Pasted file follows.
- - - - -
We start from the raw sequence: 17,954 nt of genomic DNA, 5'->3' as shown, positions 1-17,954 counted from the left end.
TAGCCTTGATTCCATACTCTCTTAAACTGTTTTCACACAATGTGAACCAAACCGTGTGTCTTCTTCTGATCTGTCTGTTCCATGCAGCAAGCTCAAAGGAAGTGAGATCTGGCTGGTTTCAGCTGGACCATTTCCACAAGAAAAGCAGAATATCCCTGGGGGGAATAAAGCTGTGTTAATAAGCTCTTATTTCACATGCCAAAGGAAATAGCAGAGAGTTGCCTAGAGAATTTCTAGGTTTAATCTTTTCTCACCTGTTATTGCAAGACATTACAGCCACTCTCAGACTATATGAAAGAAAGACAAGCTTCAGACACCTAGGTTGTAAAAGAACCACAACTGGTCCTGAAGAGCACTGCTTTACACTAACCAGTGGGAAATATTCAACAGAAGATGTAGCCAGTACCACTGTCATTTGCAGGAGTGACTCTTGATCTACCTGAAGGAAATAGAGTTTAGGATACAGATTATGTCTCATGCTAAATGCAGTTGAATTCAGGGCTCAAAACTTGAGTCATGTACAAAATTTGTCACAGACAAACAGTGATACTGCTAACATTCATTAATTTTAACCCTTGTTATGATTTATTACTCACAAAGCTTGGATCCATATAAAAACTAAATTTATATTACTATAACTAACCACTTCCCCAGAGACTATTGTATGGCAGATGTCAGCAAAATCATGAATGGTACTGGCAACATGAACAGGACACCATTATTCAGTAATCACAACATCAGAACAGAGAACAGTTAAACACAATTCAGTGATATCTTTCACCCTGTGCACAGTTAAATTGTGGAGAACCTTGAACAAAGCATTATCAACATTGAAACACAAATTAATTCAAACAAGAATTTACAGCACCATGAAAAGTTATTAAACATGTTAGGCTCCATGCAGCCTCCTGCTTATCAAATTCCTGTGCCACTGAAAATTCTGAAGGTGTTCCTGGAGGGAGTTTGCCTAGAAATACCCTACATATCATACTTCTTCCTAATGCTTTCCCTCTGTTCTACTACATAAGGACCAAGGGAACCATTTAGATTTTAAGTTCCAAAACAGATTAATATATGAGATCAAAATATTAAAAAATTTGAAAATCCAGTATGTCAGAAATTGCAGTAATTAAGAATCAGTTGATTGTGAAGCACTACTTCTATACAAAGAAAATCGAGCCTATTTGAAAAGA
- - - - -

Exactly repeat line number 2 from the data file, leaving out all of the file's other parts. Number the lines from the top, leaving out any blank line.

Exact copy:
TAGCCTTGATTCCATACTCTCTTAAACTGTTTTCACACAATGTGAACCAAACCGTGTGTCTTCTTCTGATCTGTCTGTTCCATGCAGCAAGCTCAAAGGAAGTGAGATCTGGCTGGTTTCAGCTGGACCATTTCCACAAGAAAAGCAGAATATCCCTGGGGGGAATAAAGCTGTGTTAATAAGCTCTTATTTCACATGCCAAAGGAAATAGCAGAGAGTTGCCTAGAGAATTTCTAGGTTTAATCTTTTCTCACCTGTTATTGCAAGACATTACAGCCACTCTCAGACTATATGAAAGAAAGACAAGCTTCAGACACCTAGGTTGTAAAAGAACCACAACTGGTCCTGAAGAGCACTGCTTTACACTAACCAGTGGGAAATATTCAACAGAAGATGTAGCCAGTACCACTGTCATTTGCAGGAGTGACTCTTGATCTACCTGAAGGAAATAGAGTTTAGGATACAGATTATGTCTCATGCTAAATGCAGTTGAATTCAGGGCTCAAAACTTGAGTCATGTACAAAATTTGTCACAGACAAACAGTGATACTGCTAACATTCATTAATTTTAACCCTTGTTATGATTTATTACTCACAAAGCTTGGATCCATATAAAAACTAAATTTATATTACTATAACTAACCACTTCCCCAGAGACTATTGTATGGCAGATGTCAGCAAAATCATGAATGGTACTGGCAACATGAACAGGACACCATTATTCAGTAATCACAACATCAGAACAGAGAACAGTTAAACACAATTCAGTGATATCTTTCACCCTGTGCACAGTTAAATTGTGGAGAACCTTGAACAAAGCATTATCAACATTGAAACACAAATTAATTCAAACAAGAATTTACAGCACCATGAAAAGTTATTAAACATGTTAGGCTCCATGCAGCCTCCTGCTTATCAAATTCCTGTGCCACTGAAAATTCTGAAGGTGTTCCTGGAGGGAGTTTGCCTAGAAATACCCTACATATCATACTTCTTCCTAATGCTTTCCCTCTGTTCTACTACATAAGGACCAAGGGAACCATTTAGATTTTAAGTTCCAAAACAGATTAATATATGAGATCAAAATATTAAAAAATTTGAAAATCCAGTATGTCAGAAATTGCAGTAATTAAGAATCAGTTGATTGTGAAGCACTACTTCTATACAAAGAAAATCGAGCCTATTTGAAAAGA